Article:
Several local groups have been scavenging the hundreds of leftover tents, sleeping bags and other useful resources to help the homeless and less fortunate around Leeds and further afield.
Gaz Mack and a team of volunteers for the Community Kitchen - a non-profit grassroots organisation - raided the abandoned campsites at Bramham Park, filling a van to the rafters with dozens of leftover items.
Gaz, who sent us these pictures of the clean-up operation, said: "Community Kitchen went salvaging Leeds Festival and once again it was a right mess, but lots of tents, sleeping bags and other useful items for our friends on the streets of Leeds.
"Thank you to all the lazy sods who can't be bothered cleaning their mess up every year, it keeps us going.
"Peace love and light always, Gaz, Jess and everyone from community."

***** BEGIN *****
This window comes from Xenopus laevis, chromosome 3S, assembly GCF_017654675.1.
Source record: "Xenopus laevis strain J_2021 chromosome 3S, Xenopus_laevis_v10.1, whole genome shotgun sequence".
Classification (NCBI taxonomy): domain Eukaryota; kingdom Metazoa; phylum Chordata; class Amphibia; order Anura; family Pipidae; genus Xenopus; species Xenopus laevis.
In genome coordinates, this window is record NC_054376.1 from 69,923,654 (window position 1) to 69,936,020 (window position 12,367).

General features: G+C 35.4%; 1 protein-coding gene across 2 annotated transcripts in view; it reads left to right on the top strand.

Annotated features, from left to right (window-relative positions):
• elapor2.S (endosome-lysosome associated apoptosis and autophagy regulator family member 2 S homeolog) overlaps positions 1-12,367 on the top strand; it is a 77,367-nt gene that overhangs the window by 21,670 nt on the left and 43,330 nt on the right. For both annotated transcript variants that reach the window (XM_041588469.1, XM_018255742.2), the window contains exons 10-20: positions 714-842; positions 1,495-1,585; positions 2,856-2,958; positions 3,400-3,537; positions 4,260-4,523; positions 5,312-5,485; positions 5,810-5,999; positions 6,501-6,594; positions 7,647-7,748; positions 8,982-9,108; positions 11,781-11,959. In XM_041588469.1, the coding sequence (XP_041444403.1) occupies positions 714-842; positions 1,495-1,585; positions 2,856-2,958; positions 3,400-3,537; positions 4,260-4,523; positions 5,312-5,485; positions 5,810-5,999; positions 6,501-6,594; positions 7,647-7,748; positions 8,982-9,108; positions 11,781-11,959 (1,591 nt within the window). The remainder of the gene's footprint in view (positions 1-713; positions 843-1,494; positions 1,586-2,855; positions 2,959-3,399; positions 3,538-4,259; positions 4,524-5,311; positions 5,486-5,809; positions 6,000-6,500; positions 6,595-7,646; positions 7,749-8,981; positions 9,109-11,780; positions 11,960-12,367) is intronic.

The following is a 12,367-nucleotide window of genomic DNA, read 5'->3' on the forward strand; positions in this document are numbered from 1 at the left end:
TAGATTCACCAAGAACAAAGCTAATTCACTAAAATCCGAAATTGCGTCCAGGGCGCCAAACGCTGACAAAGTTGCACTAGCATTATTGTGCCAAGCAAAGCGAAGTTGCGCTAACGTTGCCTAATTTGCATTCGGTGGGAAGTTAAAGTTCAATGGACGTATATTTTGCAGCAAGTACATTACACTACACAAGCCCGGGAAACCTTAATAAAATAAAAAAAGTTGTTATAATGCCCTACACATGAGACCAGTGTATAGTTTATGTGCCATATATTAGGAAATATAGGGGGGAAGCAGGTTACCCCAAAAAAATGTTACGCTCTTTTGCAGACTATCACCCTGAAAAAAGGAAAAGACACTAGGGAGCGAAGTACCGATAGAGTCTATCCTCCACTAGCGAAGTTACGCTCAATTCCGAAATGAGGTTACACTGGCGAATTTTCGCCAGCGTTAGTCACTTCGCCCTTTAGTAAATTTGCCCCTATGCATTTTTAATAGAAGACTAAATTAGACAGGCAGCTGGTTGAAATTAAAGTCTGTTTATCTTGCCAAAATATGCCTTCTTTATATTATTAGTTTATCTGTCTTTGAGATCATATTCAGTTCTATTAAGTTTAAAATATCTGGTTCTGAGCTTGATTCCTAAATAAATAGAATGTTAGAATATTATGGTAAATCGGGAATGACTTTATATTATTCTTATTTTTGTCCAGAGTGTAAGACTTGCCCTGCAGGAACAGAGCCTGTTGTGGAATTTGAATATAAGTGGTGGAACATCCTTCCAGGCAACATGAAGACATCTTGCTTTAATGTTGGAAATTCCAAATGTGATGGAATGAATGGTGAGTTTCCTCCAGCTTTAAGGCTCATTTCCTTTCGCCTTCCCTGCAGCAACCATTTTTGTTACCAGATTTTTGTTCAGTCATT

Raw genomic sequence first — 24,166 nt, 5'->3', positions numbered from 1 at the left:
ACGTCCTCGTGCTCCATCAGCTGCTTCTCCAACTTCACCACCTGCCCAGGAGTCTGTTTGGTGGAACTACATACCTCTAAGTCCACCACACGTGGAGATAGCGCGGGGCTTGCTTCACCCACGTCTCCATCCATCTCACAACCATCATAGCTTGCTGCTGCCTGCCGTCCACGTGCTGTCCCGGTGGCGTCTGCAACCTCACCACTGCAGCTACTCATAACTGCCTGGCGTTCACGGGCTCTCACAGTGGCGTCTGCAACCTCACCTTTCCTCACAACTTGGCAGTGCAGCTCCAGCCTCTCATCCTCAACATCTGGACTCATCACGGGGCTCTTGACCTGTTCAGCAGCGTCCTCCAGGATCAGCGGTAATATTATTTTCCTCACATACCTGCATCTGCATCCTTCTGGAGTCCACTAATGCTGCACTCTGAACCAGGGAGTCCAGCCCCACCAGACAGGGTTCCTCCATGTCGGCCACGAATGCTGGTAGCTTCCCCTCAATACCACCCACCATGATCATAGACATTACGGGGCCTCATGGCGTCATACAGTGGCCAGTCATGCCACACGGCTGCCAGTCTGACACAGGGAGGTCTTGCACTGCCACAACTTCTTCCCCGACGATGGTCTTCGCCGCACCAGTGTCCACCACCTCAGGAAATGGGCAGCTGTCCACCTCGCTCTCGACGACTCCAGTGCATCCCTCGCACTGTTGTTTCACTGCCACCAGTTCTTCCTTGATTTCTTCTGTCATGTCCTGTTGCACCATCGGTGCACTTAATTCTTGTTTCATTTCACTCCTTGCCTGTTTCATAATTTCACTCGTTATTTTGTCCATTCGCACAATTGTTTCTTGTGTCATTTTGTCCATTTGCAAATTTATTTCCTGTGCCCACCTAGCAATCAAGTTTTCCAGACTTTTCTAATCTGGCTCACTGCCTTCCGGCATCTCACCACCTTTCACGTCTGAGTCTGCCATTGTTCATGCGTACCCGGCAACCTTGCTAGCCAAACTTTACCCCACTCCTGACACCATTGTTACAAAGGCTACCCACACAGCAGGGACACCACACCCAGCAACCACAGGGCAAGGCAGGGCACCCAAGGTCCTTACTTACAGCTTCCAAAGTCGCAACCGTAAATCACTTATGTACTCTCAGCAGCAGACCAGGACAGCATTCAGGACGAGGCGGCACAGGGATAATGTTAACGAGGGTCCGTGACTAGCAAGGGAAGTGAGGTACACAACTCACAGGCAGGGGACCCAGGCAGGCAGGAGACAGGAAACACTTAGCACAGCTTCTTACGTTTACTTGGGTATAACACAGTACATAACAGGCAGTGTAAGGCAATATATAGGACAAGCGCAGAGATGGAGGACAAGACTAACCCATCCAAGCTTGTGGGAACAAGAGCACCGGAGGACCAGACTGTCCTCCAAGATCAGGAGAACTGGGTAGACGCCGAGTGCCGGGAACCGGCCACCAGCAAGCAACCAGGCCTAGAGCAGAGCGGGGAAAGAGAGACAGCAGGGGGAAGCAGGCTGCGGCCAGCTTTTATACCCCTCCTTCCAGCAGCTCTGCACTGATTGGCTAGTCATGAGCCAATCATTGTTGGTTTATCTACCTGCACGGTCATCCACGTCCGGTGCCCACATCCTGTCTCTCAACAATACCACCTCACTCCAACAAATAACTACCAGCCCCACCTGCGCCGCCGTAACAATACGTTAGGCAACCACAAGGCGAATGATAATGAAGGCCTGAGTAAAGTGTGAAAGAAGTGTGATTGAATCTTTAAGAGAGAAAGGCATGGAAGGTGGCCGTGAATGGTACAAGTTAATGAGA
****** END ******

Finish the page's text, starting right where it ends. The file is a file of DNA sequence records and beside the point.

Festival organisers said: “2018 was a record year for salvagers with 930 individuals coming to Reading and Leeds from approximately 200 voluntary and charitable organisations.
"They collected reusable items such as tents and sleeping bags for organisations including local Scouts and Girl Guides, Sea Cadets, help for refugees, Lombok Earthquake Relief and residents associations such as WADRA.
"The salvaging will continue this week alongside an extensive cleaning operation provided by Closed Loop Recycling (Reading) and Ryans Cleaning (Leeds). Previous years saved approx. 30 tonnes from going to landfill or incineration.
"Festival Republic is committed to building on recycling initiatives and reducing overall waste year on year through schemes including Co-Op’s reverse vending machines, Greenpeace’s deposit return systems and the education of campers about zero waste philosophy by Everything is Possible ‘Festival Bin Investigators’ in each campsite.
"Thank you to all campers who engaged with these initiatives and the dedicated volunteers who salvaged from what was left. ”
Leeds Festival took place over three days last weekend at Bramham Park, with headliners Kings of Leon, Fall Out Boy and Kendrick Lemar wowing tens of thousands of revellers.